It's not easy being a teenage girl in this modern world, a rapidly evolving cultural global village where there are few constants and fewer rules. But if it's difficult for the child, it can also be bewildering for the parent, too, especially those experiencing this phase of rearing for the first time.
And often they don't know where to turn, where to draw the line, when to say 'no' and when to give a tentative 'yes'.
Allison Keating believes the rate of change has been nothing short of extraordinary.
The Dublin-based psychologist says teenagers' relationship with sex has changed utterly in just five or six years.
"It's all down to social media and technological advances," she says. "What's happening is that teens are being exposed to a coarsened version of sexuality on sites like Ask.fm, and they are now able to access pornography 24/7 on their smartphones or tablets.
"That has altered their perception of what sex is and has skewed their expectations as well. You have a scenario where some young girls are behaving in a stereotypically male, laddish way by seeking out casual sexual encounters and having numerous sexual partners. You have young boys who feel that sex should be like the stuff they see online. It's a real worry."
Keating is especially concerned about the risky behaviour of very young teens. "They may have the biological maturation to have sex," she says, "but they don't have the neurological, emotional maturation for it."
Her concerns are well-founded. As well as seeing more clients who are sexually active at adolescence, an extensive survey by Unicef Ireland shows that of those teens who say they have had sexual intercourse, 3pc lost their virginity at 13 years of age, while 7pc lost theirs at 14.
Where once "first base" referred to kissing, Keating believes that today it more accurately describes fellatio – something that was brought into sharp relief last month when explicit photos of a 17-year-old schoolgirl performing a sex act on a teenage boy at a rock concert were widely disseminated on social media.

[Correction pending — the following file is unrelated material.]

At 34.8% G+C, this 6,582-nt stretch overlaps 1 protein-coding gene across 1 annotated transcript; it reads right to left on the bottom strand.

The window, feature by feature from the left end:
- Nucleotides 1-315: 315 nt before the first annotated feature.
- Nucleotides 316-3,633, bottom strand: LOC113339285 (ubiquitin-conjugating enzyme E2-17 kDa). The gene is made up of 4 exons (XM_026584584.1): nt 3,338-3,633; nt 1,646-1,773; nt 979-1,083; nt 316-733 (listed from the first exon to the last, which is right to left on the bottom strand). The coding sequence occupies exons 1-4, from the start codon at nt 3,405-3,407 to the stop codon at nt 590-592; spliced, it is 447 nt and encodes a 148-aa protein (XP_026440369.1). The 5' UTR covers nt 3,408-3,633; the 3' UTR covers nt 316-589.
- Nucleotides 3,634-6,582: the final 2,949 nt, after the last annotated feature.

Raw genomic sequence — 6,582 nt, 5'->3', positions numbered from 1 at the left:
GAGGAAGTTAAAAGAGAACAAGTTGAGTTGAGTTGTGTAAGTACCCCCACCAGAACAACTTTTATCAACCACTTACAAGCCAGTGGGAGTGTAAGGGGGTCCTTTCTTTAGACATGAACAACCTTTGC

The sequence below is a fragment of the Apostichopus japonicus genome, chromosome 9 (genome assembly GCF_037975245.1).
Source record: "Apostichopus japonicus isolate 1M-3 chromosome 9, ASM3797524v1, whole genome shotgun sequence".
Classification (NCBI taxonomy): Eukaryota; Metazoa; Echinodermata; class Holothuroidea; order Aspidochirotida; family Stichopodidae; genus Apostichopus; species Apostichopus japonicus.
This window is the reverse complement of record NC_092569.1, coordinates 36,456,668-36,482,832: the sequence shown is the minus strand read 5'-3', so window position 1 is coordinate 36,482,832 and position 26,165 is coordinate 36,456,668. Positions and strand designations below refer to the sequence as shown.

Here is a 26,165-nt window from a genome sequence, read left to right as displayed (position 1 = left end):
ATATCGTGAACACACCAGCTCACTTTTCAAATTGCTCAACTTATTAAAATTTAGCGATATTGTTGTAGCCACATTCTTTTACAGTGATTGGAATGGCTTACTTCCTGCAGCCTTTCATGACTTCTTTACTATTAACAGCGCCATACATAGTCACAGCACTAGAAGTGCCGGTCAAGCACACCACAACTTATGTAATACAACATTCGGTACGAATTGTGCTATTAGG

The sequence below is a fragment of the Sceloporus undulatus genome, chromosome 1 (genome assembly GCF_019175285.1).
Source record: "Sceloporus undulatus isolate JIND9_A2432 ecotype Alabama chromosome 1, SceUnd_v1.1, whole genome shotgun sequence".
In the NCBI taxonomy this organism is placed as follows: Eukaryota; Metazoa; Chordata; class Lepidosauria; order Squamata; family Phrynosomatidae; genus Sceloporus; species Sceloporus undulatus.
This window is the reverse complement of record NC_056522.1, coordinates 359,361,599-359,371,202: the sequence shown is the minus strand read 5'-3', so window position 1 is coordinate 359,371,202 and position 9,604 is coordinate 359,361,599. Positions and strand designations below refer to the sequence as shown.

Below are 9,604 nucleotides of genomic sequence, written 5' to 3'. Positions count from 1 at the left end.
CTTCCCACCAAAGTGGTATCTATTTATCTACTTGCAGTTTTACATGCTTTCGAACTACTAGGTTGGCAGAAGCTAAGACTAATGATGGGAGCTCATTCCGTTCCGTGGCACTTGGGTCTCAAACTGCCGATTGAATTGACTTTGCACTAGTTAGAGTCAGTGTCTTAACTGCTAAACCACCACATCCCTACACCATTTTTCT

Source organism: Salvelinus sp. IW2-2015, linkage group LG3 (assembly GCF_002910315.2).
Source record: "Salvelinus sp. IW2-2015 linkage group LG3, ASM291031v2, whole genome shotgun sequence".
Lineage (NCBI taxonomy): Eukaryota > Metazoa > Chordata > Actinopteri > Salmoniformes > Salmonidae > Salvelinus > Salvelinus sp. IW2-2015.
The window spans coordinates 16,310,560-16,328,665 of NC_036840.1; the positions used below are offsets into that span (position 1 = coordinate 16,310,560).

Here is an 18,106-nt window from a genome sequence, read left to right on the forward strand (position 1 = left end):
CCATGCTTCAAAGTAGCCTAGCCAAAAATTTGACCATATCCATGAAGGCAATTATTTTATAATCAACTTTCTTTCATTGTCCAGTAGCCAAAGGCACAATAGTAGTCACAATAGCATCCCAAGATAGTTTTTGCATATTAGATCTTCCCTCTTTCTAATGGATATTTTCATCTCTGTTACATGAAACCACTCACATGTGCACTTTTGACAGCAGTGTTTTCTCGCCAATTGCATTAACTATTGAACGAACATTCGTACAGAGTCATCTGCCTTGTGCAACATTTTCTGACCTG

"That's the other thing that really complicates the picture: there's a big risk now that misdemeanours will end up online, thanks to some bystander with a camera-phone. There are also genuine concerns around the awful phenomenon of 'slut-shaming' where, typically, other girls name acquaintances who they believe have been sexually active.
"I'm not for a moment suggesting that all teen girls are acting this way – of course they're not, most navigate these years absolutely fine – but there is much greater pressure to be sexually active today than at any time before."
It is a sentiment shared by psychologist Deborah Mulvany, whose RTÉ documentary on the subject, Generation Sex, offered something of an eye-opener for blinkered parents when screened earlier this year.
"I wanted to portray teens' views on sex as accurately and as non-sensationally as possible," she says. "Some parents were taken aback by it – especially the fact that their child may be consuming a lot of pornography online – but it is always best to have open discussions about such things and not sweep them under the carpet.
"What's clear is the teen sexual experience today is shaped in ways that their parents simply couldn't have envisaged. The best way to understand your child is to talk to them. Don't assume that someone else will."
"It's sad to see pre-teen girls wearing skimpy, revealing clothing, and it is little wonder that when they become a teenager, their choice of clothes gets more and more provocative. In an ideal world, they should be able to wear whatever they want, but the parent needs to sit down with them and tell them why wearing very short skirts and high heels can send out the wrong message – and potentially lead to very serious problems."
She contends that the drink-to-get-drunk culture among some teens only serves to exacerbate high-risk behaviour. "They may understand the importance of safe sex, but that can go out the window if they're inebriated. The tragedy is that some of these girls may pick up sexually transmitted diseases that lie in their bodies undetected until they are in their 20s and 30s and want to have children."
O'Callaghan has two daughters – aged 23 and 29 – and says the teen years of their generation "seem very innocent" compared to what 13- to 19-year-olds have to contend with now.